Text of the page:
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noticeThe following articles were originally published in the Amathole Museum's newsletter, Imvubu. Strict adherence to copyright refers. Full reference needs to be made to any of the text in these articles.

Catha Edulis: Research Update

 © Hirst, M. 2004 Imvubu 16: 2,3 

In the April 2003 edition of PlantLife Manton Hirst questioned the conventional wisdom that chewing the fresh leaves and buds of Catha edulis (Vahl) Forsk. ex Endl.(Celastraceae) decreases libido by pointing out that Xhosa users in the Eastern Cape regard igqwaka or ikambi as a sexual analeptic. The claim that qat decreases libido is above all contradicted by the genealogies of Xhosa chewers.

Read more: Catha Edulis: Research Update

Faeces: A Source of Understanding Wildlife

© Kigozi, F. 2002 Imvubu 14:2, 2-3.

Faeces, scat, droppings, pellets or wastes are a source of an enormous amount of information about animals in the wild.

Read more: Faeces: A Source of Understanding Wildlife

Why Lions have Manes?

© Wingate, L. 2005 Imvubu 17: 3, 7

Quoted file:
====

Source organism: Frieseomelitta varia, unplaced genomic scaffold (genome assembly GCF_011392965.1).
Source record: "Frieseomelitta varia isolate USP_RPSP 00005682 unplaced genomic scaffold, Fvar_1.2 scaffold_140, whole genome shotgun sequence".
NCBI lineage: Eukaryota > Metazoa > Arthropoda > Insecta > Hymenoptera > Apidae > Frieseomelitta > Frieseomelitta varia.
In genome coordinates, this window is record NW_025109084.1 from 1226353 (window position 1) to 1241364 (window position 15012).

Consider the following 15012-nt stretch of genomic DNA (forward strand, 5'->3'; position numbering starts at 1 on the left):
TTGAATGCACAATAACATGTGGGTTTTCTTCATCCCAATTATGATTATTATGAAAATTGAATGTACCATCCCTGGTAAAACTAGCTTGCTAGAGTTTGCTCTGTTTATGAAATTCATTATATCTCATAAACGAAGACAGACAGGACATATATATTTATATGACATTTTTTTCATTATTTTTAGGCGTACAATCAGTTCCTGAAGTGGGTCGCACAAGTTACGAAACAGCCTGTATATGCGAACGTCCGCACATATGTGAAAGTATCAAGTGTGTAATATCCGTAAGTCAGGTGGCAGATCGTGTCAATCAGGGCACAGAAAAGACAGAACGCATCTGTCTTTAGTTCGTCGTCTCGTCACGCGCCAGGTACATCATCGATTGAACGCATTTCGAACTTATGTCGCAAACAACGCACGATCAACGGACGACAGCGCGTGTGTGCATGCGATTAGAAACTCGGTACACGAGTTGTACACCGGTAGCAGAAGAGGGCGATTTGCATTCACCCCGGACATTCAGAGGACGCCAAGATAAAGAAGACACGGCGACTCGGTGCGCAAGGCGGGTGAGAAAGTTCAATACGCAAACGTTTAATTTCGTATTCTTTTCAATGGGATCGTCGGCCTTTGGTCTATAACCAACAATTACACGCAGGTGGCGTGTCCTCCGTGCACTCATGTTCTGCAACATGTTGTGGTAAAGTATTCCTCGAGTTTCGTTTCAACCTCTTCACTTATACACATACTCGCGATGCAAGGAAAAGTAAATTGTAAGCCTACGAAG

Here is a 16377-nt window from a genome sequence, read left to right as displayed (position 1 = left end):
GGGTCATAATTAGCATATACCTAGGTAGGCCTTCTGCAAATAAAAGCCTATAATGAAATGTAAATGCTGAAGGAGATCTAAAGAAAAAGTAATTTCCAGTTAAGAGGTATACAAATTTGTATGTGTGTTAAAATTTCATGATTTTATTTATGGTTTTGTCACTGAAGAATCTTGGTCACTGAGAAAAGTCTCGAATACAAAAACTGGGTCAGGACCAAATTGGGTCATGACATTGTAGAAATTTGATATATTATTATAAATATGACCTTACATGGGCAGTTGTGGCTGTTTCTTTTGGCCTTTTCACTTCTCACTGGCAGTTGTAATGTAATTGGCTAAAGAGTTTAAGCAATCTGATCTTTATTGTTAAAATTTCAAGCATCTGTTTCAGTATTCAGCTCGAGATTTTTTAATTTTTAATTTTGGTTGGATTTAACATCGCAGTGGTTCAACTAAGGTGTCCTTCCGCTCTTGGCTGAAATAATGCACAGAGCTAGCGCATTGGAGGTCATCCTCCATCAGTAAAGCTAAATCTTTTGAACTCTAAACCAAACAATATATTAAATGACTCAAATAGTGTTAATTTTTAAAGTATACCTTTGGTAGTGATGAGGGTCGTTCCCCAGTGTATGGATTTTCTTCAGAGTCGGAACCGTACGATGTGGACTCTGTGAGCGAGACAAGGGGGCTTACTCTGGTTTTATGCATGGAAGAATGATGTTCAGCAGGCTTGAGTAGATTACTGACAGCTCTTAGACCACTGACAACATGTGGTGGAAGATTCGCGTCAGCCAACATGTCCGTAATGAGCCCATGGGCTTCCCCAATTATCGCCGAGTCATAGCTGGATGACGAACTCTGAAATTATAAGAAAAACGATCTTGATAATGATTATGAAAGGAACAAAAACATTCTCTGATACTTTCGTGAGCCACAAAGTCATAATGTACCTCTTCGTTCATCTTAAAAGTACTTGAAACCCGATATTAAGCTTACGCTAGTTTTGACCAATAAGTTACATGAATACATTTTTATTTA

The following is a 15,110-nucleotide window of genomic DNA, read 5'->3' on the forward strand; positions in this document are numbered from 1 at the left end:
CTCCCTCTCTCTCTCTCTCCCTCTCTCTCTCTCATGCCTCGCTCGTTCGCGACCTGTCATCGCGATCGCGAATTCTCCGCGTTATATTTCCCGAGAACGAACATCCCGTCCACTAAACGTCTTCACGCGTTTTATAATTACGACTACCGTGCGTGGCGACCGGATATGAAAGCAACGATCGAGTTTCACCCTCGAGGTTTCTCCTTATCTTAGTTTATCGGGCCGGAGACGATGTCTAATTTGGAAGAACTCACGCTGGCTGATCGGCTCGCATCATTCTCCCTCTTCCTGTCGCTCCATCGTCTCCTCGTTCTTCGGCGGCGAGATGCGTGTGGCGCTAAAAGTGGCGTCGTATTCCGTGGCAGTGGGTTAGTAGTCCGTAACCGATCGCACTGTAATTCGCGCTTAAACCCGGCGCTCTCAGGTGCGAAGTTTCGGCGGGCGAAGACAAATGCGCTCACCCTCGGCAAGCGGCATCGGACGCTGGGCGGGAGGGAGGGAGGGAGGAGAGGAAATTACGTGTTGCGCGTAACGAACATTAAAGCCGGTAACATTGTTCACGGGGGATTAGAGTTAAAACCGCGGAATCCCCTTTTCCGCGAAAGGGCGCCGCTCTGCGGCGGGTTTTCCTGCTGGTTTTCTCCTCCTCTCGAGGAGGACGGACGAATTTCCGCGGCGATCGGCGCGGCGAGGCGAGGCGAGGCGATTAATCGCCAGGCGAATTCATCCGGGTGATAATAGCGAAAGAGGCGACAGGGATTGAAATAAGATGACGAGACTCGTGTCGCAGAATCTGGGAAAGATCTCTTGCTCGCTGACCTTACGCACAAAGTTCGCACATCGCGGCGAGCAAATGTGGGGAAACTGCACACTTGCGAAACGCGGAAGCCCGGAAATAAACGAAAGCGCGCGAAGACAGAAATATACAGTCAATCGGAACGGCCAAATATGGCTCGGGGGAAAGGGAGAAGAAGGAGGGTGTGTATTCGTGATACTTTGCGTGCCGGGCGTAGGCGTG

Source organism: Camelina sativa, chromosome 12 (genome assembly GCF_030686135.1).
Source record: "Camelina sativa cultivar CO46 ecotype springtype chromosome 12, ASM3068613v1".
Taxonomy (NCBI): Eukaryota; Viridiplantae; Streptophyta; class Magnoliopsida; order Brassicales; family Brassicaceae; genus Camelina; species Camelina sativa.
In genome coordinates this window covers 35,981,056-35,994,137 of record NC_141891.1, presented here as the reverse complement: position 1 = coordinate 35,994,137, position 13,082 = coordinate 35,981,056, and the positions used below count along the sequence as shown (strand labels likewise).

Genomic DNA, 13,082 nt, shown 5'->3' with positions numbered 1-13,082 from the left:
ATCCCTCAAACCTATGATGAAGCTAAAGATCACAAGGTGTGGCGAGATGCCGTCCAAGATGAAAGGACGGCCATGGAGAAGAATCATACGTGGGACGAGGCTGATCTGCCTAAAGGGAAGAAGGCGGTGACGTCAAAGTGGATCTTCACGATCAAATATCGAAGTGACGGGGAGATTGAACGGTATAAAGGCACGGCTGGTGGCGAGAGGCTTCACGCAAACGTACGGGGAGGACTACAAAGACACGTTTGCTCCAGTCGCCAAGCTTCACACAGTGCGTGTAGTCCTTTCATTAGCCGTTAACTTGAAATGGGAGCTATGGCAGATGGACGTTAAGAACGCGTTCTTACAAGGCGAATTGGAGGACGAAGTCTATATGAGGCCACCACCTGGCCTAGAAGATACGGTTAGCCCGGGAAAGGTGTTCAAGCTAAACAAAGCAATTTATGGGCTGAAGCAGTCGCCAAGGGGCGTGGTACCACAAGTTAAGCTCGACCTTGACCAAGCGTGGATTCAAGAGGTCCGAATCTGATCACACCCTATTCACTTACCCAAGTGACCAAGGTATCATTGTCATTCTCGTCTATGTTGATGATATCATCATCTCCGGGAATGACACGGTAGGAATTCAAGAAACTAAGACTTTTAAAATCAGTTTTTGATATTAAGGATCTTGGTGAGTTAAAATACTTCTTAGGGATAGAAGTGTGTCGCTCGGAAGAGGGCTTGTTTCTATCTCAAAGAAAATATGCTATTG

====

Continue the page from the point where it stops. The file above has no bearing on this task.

The lion's mane has long been an iconic symbol, yet there has been no clear answer as to why male lions have manes or what function they serve.  Peyton M. West and Craig Packer have spent the last seven years addressing the question using a wide variety of information collected through observations, experiments and physiological assays, such as hormone analyses. Their findings are as follows:

Read more: Why Lions have Manes?

Hares & Rabbits: Similarities and Differences

© Thibedi, L. 2008 Imvubu 20:2, 6.

Hares and rabbits are small, shy, furry mammals found in nearly all parts of the world and classified as Leporidae. They have been valued for centuries as food and for their fur. Domestic breeds are popular as pets. They are also used for experimental purposes in laboratories. Although they have long incisors like rats and mice, they are not rodents. They are lagomorphs, which are distinct from rodents because they have a second set of incisors, though they look alike and are often mistaken for one another.  They have fewer similarities than differences. At first glance, it is easy to mistake a hare for a rabbit particularly at a distance. Distinguishing marks are the hare's longer, black-tipped ears and longer, more muscular hind legs.

Read more: Hares & Rabbits: Similarities and Differences

Ginsberg - an early history researched

 © Pienaar, S. 2003 Imvubu 15: 3.

Mr Bavusile Maaba from the Steve Biko Foundation paid a visit to the History Section in November. The Foundation is currently conducting research on the history of Ginsberg location with the view of possible publication. The Historian subsequently searched through the early local newspapers, especially the Cape Mercury, for more information on the establishment of Ginsberg.

Read more: Ginsberg - an early history researched

The Galla Slaves of Lovedale

© Pienaar, S. Imvubu 2003: 2